Of course, like politicians everywhere, Erdogan also caters to the traditional power structure, in addition to his base. Despite this, it has been in the domestic political interests of what is left of the Kemalist elite to portray him as a radical Islamist to the west. These politics of resentment are a little like the Right painting Obama as a socialist even though Obama may be a more effective defender of the establishment’s wealth and power than was Bush, who sowed the seeds of anger and resentment.
The head scarf issue is a case in point: while it has been portrayed as rising Islamism in a western press (E.U. as well as U.S.) that sources much of its information from the old establishment, some young Turkish women in university view it as an issue of individual freedom of expression. Headscarves were banned and they assert they ought to be allowed to wear one in university if they wanted to. Also, many more of these students are from the new middle class, which is more religious, so the issue is complex but has a resonance — but they also hang out in Taksim Square.
My most memorable impressionistic image of Turkey is a huge Mercedes Benz I was parked next to in a roadside stop in the backwoods of Gallipoli Peninsula: The driver, a man, elegantly dressed in a dark suit, Rolex watch, et al, looked like a rich Italian goombah from Milan, his wife was dressed in the traditional brown ankle length coverall with a white headscarf. The back door opened and out stepped the twenty-something gorgeous daughter — right out of Taksim: tank top, mini skirt, platform shoes, hooped earrings. Imagine the cultural dissonance inside that car! Turkey in a nutshell.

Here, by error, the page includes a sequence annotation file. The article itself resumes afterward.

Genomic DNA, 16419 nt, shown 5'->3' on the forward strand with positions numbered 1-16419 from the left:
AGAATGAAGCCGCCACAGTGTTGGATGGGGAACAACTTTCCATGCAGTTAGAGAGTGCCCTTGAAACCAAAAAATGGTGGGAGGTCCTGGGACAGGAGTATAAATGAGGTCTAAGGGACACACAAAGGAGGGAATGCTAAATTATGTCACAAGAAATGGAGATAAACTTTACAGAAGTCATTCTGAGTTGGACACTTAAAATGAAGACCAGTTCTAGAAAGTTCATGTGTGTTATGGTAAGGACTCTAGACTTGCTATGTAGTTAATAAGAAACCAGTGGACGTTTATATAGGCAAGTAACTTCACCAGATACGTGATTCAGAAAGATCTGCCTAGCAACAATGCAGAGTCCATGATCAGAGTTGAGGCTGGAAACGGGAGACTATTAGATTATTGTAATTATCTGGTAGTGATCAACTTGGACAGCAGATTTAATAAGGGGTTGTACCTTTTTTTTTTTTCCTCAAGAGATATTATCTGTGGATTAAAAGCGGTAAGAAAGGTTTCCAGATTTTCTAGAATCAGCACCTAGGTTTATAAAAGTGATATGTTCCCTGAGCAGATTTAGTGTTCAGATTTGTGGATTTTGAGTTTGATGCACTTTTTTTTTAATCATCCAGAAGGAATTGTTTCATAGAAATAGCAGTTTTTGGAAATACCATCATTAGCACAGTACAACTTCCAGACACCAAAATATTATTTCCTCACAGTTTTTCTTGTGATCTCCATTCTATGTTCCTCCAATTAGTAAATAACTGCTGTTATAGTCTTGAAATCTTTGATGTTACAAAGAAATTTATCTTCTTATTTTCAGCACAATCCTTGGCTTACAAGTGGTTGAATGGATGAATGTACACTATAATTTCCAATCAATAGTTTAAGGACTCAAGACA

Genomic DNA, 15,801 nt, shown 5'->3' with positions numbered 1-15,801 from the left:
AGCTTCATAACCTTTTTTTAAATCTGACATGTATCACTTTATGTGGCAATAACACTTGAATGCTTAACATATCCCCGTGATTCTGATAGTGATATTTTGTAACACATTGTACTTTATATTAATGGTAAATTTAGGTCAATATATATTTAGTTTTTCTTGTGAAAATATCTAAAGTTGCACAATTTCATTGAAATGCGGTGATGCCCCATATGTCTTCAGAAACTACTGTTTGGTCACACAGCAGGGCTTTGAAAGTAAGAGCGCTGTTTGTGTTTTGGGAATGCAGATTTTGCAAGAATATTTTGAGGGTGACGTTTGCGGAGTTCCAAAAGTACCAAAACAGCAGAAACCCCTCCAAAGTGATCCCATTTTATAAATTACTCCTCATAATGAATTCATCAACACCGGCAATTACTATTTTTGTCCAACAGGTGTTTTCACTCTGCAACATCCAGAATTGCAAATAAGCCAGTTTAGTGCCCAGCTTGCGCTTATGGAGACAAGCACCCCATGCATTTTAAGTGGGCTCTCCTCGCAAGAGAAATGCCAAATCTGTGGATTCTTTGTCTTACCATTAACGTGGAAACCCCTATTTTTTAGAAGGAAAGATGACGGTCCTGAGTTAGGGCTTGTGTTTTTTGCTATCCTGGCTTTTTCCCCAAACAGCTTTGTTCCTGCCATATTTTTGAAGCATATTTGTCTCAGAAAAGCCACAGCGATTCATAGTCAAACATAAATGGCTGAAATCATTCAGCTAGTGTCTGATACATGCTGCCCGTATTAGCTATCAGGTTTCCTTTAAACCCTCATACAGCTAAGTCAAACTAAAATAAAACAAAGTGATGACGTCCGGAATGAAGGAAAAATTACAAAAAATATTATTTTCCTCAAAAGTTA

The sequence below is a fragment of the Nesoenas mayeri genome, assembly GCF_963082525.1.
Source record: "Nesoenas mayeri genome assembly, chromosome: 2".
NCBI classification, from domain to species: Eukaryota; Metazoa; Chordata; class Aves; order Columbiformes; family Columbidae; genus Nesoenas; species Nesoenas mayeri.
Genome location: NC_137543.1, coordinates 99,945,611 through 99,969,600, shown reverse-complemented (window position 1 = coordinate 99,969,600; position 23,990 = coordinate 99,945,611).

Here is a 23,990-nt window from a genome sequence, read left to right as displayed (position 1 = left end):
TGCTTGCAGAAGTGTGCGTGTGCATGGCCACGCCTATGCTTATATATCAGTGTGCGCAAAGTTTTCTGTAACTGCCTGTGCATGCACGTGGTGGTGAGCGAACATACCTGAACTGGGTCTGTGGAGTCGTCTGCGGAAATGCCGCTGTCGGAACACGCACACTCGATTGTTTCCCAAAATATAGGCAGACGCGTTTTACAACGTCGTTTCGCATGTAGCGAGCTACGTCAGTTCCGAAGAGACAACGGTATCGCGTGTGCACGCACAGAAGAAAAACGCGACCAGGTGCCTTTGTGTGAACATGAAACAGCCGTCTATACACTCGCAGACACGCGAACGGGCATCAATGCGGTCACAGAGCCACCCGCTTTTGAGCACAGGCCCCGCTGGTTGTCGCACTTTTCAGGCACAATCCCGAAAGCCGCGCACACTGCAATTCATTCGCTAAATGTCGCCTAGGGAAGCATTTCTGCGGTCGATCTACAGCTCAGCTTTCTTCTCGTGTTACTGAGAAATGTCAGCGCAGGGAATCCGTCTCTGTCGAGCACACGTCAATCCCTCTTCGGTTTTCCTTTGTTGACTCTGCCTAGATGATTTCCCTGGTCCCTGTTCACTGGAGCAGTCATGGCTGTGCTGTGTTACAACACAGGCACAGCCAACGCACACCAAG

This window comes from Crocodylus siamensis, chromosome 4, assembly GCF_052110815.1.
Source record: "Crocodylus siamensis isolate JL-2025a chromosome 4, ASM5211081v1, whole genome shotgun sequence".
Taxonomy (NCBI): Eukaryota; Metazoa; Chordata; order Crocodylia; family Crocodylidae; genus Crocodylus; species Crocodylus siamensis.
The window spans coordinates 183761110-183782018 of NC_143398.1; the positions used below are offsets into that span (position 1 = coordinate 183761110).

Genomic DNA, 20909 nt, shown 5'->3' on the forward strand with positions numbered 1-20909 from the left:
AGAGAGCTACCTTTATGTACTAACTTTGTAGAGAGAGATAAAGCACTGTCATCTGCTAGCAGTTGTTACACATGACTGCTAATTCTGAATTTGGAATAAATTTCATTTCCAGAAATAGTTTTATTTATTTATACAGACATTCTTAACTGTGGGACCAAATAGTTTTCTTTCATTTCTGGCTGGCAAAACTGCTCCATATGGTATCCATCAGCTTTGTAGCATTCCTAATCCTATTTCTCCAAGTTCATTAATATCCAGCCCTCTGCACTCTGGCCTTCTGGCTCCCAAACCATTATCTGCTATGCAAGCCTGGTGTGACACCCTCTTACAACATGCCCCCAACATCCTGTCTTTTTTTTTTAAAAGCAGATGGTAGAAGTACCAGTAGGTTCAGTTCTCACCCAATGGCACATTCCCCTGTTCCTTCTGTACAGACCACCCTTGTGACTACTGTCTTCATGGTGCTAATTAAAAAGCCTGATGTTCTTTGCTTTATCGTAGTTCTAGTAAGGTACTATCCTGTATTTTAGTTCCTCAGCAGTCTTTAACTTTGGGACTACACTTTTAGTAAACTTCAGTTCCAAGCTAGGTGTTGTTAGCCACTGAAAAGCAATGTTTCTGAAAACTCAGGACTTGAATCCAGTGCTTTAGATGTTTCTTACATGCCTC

I also think there is another far simpler dimension to Turkey’s rising negative attitude to the US: Obama.
While I agree completely with your statement that the shift in attitudes began with the Iraq invasion, Obama raised the hopes and dreams of Turks (and Arabs) to a level unappreciated in the U.S. I was in Turkey, Syria, and Lebanon (and Israel) in the summer of 2008, and the excitement over Obama (Israel excepted) was unbelievable. Even in remote Syrian areas, people were following the election closely. As soon as anyone realized I was American, they would start chanting Obama, Obama, smiling, with a “thumbs up.” My impression is that Turks, Syrians, and Lebanese were almost 100% for Obama while it appeared that vast majorities in Israel opposed him (except for some lefties in Haifa). In Marmaris on election nite, many Turks (and Europeans) stayed up all nite watching the election results roll in. Imagine doing that for Angela Merkel or David Cameron, or Francois Hollande. Most Americans probably would not recognize the names.
Obama’s actions have dashed those dreams and hopes for change in U.S. policies. I think there is a very serious ‘lover scorned’ phenomena at work in Turkey and the Arab world — ironically more so than in the U.S. where Obama — a man who ran on a theme of change — has likewise sold out the hopes and dreams of his supporters on the left. Yet in America, scorned lovers refuse to act on the reality of his sellout. Think about it, LBJ did far more for the left, and remember how they turned on him! When it comes to soothing contradictions and selling out supporters, Obama makes Clinton’s oiliness look like sandpaper, and Clinton set the bar in this regard.
Sorry for the ramble, but your excellent comment triggered me.